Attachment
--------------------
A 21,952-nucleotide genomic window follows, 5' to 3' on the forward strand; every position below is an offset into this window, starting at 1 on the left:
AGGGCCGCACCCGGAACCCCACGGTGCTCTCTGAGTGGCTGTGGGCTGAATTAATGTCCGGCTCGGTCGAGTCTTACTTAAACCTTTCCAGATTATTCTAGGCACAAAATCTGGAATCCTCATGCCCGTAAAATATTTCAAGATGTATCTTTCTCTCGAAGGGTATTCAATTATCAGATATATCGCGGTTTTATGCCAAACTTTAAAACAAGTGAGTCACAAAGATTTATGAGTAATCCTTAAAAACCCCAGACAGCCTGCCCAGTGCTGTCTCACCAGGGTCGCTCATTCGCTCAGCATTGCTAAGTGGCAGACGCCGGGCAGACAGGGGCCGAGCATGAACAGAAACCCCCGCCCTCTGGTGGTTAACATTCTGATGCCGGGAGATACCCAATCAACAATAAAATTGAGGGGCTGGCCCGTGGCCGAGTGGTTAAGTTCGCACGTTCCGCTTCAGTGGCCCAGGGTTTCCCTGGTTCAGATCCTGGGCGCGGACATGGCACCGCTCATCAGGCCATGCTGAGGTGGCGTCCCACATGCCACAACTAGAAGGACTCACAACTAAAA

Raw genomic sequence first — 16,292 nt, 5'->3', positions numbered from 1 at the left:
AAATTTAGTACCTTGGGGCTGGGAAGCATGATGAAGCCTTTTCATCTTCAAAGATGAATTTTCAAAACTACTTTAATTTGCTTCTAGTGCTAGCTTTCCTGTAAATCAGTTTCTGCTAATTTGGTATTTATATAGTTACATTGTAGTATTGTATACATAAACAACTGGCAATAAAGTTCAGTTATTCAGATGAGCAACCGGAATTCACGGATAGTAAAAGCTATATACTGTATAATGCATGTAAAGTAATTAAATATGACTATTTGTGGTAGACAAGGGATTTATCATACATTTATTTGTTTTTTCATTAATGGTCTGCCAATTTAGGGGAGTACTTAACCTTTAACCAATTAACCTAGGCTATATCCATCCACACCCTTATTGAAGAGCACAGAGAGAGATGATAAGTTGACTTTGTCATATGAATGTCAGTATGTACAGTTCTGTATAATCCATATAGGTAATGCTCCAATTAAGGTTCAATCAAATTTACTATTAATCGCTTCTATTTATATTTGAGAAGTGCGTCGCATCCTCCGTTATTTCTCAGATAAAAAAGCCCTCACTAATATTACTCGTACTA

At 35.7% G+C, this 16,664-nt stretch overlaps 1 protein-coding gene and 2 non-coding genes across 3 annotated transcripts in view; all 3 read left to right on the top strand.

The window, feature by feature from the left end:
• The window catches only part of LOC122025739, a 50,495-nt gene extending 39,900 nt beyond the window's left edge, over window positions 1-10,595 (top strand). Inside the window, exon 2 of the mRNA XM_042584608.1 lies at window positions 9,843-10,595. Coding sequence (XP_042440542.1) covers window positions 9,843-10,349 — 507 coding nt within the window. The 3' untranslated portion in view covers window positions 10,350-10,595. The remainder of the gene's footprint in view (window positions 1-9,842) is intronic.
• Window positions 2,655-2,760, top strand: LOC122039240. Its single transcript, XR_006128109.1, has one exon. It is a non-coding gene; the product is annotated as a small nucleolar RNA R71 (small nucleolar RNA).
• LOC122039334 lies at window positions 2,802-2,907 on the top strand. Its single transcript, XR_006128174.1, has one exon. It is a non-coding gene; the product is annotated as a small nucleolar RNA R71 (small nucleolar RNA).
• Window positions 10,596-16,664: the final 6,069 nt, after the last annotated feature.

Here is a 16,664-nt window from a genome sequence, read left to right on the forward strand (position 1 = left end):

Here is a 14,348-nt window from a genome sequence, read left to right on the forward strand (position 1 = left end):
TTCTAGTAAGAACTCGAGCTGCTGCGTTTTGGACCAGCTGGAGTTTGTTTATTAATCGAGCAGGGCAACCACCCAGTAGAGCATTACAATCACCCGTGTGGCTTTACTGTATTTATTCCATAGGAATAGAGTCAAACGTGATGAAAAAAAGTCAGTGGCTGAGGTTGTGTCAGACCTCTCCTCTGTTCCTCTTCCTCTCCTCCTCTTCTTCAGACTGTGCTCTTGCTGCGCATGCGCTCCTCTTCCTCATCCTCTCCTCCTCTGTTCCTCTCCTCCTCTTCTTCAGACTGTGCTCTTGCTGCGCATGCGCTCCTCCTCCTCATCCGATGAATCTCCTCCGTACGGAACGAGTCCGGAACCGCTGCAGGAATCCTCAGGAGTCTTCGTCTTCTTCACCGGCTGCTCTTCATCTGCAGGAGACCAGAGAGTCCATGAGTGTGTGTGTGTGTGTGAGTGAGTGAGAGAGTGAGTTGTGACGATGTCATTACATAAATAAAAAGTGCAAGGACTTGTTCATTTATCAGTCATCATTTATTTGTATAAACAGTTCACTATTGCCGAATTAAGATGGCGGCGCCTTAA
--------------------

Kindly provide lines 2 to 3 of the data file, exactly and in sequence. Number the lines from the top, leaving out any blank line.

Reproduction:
AGGGCCGCACCCGGAACCCCACGGTGCTCTCTGAGTGGCTGTGGGCTGAATTAATGTCCGGCTCGGTCGAGTCTTACTTAAACCTTTCCAGATTATTCTAGGCACAAAATCTGGAATCCTCATGCCCGTAAAATATTTCAAGATGTATCTTTCTCTCGAAGGGTATTCAATTATCAGATATATCGCGGTTTTATGCCAAACTTTAAAACAAGTGAGTCACAAAGATTTATGAGTAATCCTTAAAAACCCCAGACAGCCTGCCCAGTGCTGTCTCACCAGGGTCGCTCATTCGCTCAGCATTGCTAAGTGGCAGACGCCGGGCAGACAGGGGCCGAGCATGAACAGAAACCCCCGCCCTCTGGTGGTTAACATTCTGATGCCGGGAGATACCCAATCAACAATAAAATTGAGGGGCTGGCCCGTGGCCGAGTGGTTAAGTTCGCACGTTCCGCTTCAGTGGCCCAGGGTTTCCCTGGTTCAGATCCTGGGCGCGGACATGGCACCGCTCATCAGGCCATGCTGAGGTGGCGTCCCACATGCCACAACTAGAAGGACTCACAACTAAAA

Raw genomic sequence first — 16,292 nt, 5'->3', positions numbered from 1 at the left: